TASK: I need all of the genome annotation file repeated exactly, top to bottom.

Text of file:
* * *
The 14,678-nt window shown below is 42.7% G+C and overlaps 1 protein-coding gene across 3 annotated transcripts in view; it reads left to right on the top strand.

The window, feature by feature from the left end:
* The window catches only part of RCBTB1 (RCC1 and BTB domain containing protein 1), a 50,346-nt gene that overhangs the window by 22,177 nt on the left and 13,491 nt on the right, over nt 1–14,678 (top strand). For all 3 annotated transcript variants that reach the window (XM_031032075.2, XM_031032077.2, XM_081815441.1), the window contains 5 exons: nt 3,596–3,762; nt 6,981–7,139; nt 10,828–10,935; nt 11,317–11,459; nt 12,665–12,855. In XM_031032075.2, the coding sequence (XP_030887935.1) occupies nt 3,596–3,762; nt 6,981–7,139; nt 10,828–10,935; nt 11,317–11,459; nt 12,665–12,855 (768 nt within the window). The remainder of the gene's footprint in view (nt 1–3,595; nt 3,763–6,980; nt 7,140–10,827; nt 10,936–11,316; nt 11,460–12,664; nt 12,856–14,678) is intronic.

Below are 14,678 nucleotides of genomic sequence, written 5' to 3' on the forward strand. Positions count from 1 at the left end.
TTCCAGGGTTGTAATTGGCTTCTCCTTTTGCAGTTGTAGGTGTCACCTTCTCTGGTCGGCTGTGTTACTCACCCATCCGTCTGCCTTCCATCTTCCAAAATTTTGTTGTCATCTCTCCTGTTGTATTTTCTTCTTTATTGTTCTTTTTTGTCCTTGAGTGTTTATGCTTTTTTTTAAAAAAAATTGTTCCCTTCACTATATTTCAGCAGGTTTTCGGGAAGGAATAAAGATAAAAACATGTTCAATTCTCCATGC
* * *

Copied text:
The 14,678-nt window shown below is 42.7% G+C and overlaps 1 protein-coding gene across 3 annotated transcripts in view; it reads left to right on the top strand.

The window, feature by feature from the left end:
* The window catches only part of RCBTB1 (RCC1 and BTB domain containing protein 1), a 50,346-nt gene that overhangs the window by 22,177 nt on the left and 13,491 nt on the right, over nt 1–14,678 (top strand). For all 3 annotated transcript variants that reach the window (XM_031032075.2, XM_031032077.2, XM_081815441.1), the window contains 5 exons: nt 3,596–3,762; nt 6,981–7,139; nt 10,828–10,935; nt 11,317–11,459; nt 12,665–12,855. In XM_031032075.2, the coding sequence (XP_030887935.1) occupies nt 3,596–3,762; nt 6,981–7,139; nt 10,828–10,935; nt 11,317–11,459; nt 12,665–12,855 (768 nt within the window). The remainder of the gene's footprint in view (nt 1–3,595; nt 3,763–6,980; nt 7,140–10,827; nt 10,936–11,316; nt 11,460–12,664; nt 12,856–14,678) is intronic.

Below are 14,678 nucleotides of genomic sequence, written 5' to 3' on the forward strand. Positions count from 1 at the left end.
TTCCAGGGTTGTAATTGGCTTCTCCTTTTGCAGTTGTAGGTGTCACCTTCTCTGGTCGGCTGTGTTACTCACCCATCCGTCTGCCTTCCATCTTCCAAAATTTTGTTGTCATCTCTCCTGTTGTATTTTCTTCTTTATTGTTCTTTTTTGTCCTTGAGTGTTTATGCTTTTTTTTAAAAAAAATTGTTCCCTTCACTATATTTCAGCAGGTTTTCGGGAAGGAATAAAGATAAAAACATGTTCAATTCTCCATGC